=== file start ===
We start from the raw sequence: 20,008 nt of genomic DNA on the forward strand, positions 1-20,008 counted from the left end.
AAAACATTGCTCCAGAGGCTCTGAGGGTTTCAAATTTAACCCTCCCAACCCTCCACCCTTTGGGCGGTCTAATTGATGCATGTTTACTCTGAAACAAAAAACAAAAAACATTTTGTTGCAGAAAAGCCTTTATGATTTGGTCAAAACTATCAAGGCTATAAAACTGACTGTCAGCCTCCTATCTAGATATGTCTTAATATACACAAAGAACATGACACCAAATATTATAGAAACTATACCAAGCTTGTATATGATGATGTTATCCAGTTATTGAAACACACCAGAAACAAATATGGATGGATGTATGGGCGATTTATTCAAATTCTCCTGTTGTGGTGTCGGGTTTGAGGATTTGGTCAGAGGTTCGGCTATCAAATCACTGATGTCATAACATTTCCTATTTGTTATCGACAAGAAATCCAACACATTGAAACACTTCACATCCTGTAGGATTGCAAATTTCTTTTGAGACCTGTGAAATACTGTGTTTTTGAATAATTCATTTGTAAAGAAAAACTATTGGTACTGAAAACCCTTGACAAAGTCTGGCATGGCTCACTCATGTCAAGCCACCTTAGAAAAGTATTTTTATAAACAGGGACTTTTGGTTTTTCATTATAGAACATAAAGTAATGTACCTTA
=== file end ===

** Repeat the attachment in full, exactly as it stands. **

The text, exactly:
We start from the raw sequence: 20,008 nt of genomic DNA on the forward strand, positions 1-20,008 counted from the left end.
AAAACATTGCTCCAGAGGCTCTGAGGGTTTCAAATTTAACCCTCCCAACCCTCCACCCTTTGGGCGGTCTAATTGATGCATGTTTACTCTGAAACAAAAAACAAAAAACATTTTGTTGCAGAAAAGCCTTTATGATTTGGTCAAAACTATCAAGGCTATAAAACTGACTGTCAGCCTCCTATCTAGATATGTCTTAATATACACAAAGAACATGACACCAAATATTATAGAAACTATACCAAGCTTGTATATGATGATGTTATCCAGTTATTGAAACACACCAGAAACAAATATGGATGGATGTATGGGCGATTTATTCAAATTCTCCTGTTGTGGTGTCGGGTTTGAGGATTTGGTCAGAGGTTCGGCTATCAAATCACTGATGTCATAACATTTCCTATTTGTTATCGACAAGAAATCCAACACATTGAAACACTTCACATCCTGTAGGATTGCAAATTTCTTTTGAGACCTGTGAAATACTGTGTTTTTGAATAATTCATTTGTAAAGAAAAACTATTGGTACTGAAAACCCTTGACAAAGTCTGGCATGGCTCACTCATGTCAAGCCACCTTAGAAAAGTATTTTTATAAACAGGGACTTTTGGTTTTTCATTATAGAACATAAAGTAATGTACCTTA